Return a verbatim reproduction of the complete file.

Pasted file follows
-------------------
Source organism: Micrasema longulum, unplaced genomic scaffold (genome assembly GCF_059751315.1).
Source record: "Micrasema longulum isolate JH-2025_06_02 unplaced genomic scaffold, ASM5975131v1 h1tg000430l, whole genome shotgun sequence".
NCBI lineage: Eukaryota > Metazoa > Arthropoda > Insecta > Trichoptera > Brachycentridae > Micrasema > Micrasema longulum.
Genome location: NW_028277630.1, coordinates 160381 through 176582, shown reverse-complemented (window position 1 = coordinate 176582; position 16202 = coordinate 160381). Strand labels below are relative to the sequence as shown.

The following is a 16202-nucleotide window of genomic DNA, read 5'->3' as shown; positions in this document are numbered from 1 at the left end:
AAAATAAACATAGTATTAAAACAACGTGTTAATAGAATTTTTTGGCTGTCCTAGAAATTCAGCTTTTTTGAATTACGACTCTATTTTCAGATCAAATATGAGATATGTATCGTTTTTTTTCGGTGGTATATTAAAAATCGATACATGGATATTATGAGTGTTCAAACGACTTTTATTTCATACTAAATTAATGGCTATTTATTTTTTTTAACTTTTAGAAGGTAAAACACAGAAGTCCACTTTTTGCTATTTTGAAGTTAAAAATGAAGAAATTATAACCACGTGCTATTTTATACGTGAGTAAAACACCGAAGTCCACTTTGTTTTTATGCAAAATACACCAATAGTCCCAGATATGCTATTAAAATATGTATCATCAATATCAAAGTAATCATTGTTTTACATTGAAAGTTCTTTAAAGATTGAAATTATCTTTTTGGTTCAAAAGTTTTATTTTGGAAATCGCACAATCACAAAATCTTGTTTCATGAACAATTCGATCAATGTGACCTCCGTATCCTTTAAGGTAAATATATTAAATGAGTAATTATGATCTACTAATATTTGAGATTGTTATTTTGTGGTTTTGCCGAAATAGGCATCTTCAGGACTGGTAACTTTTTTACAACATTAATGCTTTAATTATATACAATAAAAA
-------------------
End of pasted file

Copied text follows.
Source organism: Micrasema longulum, unplaced genomic scaffold (genome assembly GCF_059751315.1).
Source record: "Micrasema longulum isolate JH-2025_06_02 unplaced genomic scaffold, ASM5975131v1 h1tg000430l, whole genome shotgun sequence".
NCBI lineage: Eukaryota > Metazoa > Arthropoda > Insecta > Trichoptera > Brachycentridae > Micrasema > Micrasema longulum.
Genome location: NW_028277630.1, coordinates 160381 through 176582, shown reverse-complemented (window position 1 = coordinate 176582; position 16202 = coordinate 160381). Strand labels below are relative to the sequence as shown.

The following is a 16202-nucleotide window of genomic DNA, read 5'->3' as shown; positions in this document are numbered from 1 at the left end:
AAAATAAACATAGTATTAAAACAACGTGTTAATAGAATTTTTTGGCTGTCCTAGAAATTCAGCTTTTTTGAATTACGACTCTATTTTCAGATCAAATATGAGATATGTATCGTTTTTTTTCGGTGGTATATTAAAAATCGATACATGGATATTATGAGTGTTCAAACGACTTTTATTTCATACTAAATTAATGGCTATTTATTTTTTTTAACTTTTAGAAGGTAAAACACAGAAGTCCACTTTTTGCTATTTTGAAGTTAAAAATGAAGAAATTATAACCACGTGCTATTTTATACGTGAGTAAAACACCGAAGTCCACTTTGTTTTTATGCAAAATACACCAATAGTCCCAGATATGCTATTAAAATATGTATCATCAATATCAAAGTAATCATTGTTTTACATTGAAAGTTCTTTAAAGATTGAAATTATCTTTTTGGTTCAAAAGTTTTATTTTGGAAATCGCACAATCACAAAATCTTGTTTCATGAACAATTCGATCAATGTGACCTCCGTATCCTTTAAGGTAAATATATTAAATGAGTAATTATGATCTACTAATATTTGAGATTGTTATTTTGTGGTTTTGCCGAAATAGGCATCTTCAGGACTGGTAACTTTTTTACAACATTAATGCTTTAATTATATACAATAAAAA